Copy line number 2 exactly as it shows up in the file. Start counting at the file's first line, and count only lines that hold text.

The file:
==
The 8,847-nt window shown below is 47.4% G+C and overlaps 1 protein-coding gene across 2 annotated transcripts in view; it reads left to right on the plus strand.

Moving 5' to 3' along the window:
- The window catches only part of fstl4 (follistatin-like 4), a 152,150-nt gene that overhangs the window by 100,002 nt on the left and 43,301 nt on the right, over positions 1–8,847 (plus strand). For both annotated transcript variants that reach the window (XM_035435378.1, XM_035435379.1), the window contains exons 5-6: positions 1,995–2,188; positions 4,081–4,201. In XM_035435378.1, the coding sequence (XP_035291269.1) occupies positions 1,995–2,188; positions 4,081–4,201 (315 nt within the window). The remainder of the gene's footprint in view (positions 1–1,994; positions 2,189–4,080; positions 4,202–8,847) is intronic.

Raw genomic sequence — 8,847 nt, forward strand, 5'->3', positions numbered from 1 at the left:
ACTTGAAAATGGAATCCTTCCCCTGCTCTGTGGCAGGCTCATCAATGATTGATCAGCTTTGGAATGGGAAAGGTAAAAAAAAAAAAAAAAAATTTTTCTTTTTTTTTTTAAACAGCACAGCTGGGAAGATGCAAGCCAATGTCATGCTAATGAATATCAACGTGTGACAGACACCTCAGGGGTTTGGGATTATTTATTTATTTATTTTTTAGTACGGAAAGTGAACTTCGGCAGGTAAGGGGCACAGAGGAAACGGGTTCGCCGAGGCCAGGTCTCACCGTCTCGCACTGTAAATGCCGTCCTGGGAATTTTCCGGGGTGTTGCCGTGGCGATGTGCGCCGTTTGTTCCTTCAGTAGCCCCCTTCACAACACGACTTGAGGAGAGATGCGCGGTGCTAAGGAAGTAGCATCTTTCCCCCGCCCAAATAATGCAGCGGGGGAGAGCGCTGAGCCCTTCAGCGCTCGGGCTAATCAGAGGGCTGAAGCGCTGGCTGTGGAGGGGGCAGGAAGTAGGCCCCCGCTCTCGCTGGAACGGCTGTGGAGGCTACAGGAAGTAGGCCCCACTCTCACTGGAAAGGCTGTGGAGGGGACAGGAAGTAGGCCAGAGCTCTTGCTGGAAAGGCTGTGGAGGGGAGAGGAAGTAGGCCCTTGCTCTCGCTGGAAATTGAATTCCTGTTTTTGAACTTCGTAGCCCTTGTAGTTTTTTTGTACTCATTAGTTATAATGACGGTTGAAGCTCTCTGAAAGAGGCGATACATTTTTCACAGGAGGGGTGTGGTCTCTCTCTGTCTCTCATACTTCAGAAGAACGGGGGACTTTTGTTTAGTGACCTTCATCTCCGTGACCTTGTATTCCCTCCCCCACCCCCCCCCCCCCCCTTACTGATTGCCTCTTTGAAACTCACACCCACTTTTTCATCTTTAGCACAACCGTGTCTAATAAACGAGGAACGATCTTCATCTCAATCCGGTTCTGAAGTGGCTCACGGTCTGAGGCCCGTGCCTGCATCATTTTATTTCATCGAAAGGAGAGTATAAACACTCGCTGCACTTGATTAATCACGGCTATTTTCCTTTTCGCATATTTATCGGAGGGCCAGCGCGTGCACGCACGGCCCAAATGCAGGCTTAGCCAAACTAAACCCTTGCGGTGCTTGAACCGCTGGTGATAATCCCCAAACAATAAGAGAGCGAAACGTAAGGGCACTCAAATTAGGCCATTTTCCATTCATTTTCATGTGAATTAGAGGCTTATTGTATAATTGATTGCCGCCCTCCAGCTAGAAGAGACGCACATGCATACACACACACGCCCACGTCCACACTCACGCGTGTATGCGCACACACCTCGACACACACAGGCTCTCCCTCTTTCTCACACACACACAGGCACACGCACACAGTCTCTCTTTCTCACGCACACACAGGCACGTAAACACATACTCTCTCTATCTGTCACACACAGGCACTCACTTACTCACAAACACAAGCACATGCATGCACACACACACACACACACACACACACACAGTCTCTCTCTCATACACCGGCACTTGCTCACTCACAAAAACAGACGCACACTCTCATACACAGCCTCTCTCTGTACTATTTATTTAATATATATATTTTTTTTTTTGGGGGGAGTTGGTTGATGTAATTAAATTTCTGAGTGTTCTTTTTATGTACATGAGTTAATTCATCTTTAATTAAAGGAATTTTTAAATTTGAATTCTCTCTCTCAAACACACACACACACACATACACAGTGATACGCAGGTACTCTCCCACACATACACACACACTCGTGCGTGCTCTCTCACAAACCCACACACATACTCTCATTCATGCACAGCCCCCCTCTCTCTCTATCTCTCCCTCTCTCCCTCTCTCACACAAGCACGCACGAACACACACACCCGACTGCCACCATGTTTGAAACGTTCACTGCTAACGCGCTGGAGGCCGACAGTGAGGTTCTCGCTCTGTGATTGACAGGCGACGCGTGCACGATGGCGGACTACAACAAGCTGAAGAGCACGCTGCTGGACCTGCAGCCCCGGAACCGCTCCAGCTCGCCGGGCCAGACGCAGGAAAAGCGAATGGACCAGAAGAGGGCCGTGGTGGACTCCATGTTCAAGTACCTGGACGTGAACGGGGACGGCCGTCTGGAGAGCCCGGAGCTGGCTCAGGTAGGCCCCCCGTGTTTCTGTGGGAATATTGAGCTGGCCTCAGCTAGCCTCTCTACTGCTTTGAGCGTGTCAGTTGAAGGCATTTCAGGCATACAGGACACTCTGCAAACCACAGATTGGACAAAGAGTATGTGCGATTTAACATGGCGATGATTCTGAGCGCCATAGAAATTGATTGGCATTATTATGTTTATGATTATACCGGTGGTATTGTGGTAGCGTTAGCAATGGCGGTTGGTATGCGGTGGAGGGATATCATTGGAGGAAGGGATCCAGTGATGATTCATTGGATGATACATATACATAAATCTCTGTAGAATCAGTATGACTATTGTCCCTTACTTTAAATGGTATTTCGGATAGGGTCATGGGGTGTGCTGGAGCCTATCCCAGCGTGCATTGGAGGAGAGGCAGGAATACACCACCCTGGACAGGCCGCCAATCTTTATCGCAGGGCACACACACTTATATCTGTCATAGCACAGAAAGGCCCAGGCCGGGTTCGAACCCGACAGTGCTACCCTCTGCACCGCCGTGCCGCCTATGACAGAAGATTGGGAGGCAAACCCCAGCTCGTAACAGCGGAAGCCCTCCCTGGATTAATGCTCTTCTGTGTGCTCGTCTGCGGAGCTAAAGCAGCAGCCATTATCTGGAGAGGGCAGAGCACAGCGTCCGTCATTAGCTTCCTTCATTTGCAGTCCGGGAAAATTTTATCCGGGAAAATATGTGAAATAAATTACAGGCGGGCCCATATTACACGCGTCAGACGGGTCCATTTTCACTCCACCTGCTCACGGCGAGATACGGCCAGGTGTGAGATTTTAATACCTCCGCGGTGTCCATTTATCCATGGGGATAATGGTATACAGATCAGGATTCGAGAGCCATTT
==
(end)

Moving 5' to 3' along the window: